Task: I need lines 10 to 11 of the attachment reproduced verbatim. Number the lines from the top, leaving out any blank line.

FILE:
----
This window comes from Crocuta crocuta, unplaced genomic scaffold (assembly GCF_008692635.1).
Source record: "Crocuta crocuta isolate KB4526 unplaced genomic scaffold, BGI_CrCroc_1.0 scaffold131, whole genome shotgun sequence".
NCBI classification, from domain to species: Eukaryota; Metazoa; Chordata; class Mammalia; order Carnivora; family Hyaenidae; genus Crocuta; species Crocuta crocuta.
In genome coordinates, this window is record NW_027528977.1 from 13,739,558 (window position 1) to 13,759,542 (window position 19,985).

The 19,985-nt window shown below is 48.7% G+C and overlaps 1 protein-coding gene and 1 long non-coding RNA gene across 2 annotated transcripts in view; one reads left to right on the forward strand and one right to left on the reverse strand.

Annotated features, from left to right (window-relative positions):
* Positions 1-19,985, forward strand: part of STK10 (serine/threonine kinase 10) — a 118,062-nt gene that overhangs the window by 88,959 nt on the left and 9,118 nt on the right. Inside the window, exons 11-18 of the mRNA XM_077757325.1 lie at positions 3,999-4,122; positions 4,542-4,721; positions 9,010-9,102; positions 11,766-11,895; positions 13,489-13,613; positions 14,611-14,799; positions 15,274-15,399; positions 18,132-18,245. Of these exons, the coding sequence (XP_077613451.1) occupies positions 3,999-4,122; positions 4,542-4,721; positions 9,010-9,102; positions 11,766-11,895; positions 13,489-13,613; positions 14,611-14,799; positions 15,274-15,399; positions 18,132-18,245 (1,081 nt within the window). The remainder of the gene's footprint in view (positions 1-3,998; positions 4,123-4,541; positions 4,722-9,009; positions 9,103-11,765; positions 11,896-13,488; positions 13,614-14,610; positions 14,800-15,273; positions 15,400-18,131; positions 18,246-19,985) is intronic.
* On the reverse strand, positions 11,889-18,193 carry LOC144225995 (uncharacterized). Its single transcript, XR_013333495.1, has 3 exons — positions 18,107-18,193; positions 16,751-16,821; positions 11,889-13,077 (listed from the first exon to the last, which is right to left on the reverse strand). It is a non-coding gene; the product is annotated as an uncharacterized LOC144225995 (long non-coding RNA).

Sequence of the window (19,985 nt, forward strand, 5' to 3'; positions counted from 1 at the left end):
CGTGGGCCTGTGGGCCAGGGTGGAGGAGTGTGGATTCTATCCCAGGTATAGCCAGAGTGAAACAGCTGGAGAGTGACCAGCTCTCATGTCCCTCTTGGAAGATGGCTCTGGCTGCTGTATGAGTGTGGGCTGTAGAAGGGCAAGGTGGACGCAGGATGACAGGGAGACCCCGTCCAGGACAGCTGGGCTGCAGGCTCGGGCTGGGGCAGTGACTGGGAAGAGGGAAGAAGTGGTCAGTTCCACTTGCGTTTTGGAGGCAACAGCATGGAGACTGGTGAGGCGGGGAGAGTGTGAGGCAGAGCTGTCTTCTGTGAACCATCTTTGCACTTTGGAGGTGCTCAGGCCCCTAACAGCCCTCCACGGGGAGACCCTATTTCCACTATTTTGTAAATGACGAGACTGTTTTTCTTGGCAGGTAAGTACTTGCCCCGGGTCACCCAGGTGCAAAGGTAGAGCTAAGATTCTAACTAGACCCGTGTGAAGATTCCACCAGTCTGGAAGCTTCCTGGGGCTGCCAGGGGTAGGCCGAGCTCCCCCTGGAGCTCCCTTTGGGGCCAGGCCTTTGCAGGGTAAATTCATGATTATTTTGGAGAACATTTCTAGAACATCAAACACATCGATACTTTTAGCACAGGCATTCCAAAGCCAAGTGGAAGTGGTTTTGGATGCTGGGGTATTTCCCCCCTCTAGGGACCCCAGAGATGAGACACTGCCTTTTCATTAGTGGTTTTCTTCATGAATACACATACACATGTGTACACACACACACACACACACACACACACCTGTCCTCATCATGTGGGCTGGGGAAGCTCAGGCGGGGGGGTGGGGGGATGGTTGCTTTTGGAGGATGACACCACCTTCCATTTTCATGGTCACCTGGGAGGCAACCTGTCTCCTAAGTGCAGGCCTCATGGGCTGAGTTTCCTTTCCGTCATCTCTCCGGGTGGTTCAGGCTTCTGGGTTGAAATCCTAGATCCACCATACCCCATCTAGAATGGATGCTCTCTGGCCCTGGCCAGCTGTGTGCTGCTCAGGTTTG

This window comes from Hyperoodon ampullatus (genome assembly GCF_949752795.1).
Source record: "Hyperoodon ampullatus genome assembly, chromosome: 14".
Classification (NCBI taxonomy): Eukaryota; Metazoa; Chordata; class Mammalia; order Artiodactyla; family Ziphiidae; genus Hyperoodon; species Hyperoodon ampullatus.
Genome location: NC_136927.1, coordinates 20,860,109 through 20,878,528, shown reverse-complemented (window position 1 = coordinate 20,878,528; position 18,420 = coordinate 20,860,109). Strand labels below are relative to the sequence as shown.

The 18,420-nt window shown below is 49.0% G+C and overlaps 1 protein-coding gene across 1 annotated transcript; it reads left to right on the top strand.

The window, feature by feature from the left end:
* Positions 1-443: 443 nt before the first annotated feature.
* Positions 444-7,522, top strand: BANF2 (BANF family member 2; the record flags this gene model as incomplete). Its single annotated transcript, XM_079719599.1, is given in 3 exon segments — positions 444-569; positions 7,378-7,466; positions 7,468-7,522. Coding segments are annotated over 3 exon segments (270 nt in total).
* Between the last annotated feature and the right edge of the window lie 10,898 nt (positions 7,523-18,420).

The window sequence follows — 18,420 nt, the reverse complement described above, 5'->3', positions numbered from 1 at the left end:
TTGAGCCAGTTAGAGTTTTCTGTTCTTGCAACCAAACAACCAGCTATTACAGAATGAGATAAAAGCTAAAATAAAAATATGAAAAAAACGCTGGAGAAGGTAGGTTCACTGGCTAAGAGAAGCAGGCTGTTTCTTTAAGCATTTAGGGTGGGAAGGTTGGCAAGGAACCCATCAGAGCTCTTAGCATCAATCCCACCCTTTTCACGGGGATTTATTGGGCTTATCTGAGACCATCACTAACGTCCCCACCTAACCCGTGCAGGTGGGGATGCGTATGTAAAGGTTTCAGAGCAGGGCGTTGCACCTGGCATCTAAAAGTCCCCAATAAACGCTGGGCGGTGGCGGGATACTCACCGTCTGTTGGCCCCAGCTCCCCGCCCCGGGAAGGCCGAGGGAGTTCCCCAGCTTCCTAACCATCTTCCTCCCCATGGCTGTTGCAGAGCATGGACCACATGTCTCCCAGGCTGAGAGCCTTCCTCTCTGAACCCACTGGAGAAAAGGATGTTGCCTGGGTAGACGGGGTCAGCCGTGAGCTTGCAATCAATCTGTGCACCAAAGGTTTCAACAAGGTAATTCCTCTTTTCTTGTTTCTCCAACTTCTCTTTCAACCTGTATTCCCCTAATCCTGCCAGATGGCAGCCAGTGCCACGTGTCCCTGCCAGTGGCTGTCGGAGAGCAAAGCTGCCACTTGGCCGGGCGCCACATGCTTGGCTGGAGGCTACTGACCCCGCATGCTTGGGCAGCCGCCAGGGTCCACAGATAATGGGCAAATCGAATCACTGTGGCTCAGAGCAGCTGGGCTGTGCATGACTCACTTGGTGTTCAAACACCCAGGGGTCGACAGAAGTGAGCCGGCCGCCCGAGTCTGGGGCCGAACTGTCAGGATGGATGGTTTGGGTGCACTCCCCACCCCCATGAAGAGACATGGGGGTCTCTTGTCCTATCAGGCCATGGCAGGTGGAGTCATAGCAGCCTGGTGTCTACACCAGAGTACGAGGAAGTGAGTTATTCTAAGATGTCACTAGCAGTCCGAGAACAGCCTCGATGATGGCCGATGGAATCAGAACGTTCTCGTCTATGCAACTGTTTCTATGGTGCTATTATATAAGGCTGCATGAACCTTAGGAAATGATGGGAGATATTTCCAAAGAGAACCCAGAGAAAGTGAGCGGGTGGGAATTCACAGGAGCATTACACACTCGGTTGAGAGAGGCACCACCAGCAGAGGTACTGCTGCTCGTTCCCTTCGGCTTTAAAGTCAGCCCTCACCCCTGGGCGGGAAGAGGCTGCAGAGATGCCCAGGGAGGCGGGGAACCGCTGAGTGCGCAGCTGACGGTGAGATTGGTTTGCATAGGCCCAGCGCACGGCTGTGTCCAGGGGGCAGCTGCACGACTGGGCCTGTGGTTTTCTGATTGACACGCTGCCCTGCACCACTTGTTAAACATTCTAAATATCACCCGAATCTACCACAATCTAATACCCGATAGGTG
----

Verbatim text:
CGTGGGCCTGTGGGCCAGGGTGGAGGAGTGTGGATTCTATCCCAGGTATAGCCAGAGTGAAACAGCTGGAGAGTGACCAGCTCTCATGTCCCTCTTGGAAGATGGCTCTGGCTGCTGTATGAGTGTGGGCTGTAGAAGGGCAAGGTGGACGCAGGATGACAGGGAGACCCCGTCCAGGACAGCTGGGCTGCAGGCTCGGGCTGGGGCAGTGACTGGGAAGAGGGAAGAAGTGGTCAGTTCCACTTGCGTTTTGGAGGCAACAGCATGGAGACTGGTGAGGCGGGGAGAGTGTGAGGCAGAGCTGTCTTCTGTGAACCATCTTTGCACTTTGGAGGTGCTCAGGCCCCTAACAGCCCTCCACGGGGAGACCCTATTTCCACTATTTTGTAAATGACGAGACTGTTTTTCTTGGCAGGTAAGTACTTGCCCCGGGTCACCCAGGTGCAAAGGTAGAGCTAAGATTCTAACTAGACCCGTGTGAAGATTCCACCAGTCTGGAAGCTTCCTGGGGCTGCCAGGGGTAGGCCGAGCTCCCCCTGGAGCTCCCTTTGGGGCCAGGCCTTTGCAGGGTAAATTCATGATTATTTTGGAGAACATTTCTAGAACATCAAACACATCGATACTTTTAGCACAGGCATTCCAAAGCCAAGTGGAAGTGGTTTTGGATGCTGGGGTATTTCCCCCCTCTAGGGACCCCAGAGATGAGACACTGCCTTTTCATTAGTGGTTTTCTTCATGAATACACATACACATGTGTACACACACACACACACACACACACACACCTGTCCTCATCATGTGGGCTGGGGAAGCTCAGGCGGGGGGGTGGGGGGATGGTTGCTTTTGGAGGATGACACCACCTTCCATTTTCATGGTCACCTGGGAGGCAACCTGTCTCCTAAGTGCAGGCCTCATGGGCTGAGTTTCCTTTCCGTCATCTCTCCGGGTGGTTCAGGCTTCTGGGTTGAAATCCTAGATCCACCATACCCCATCTAGAATGGATGCTCTCTGGCCCTGGCCAGCTGTGTGCTGCTCAGGTTTG

This window comes from Hyperoodon ampullatus (genome assembly GCF_949752795.1).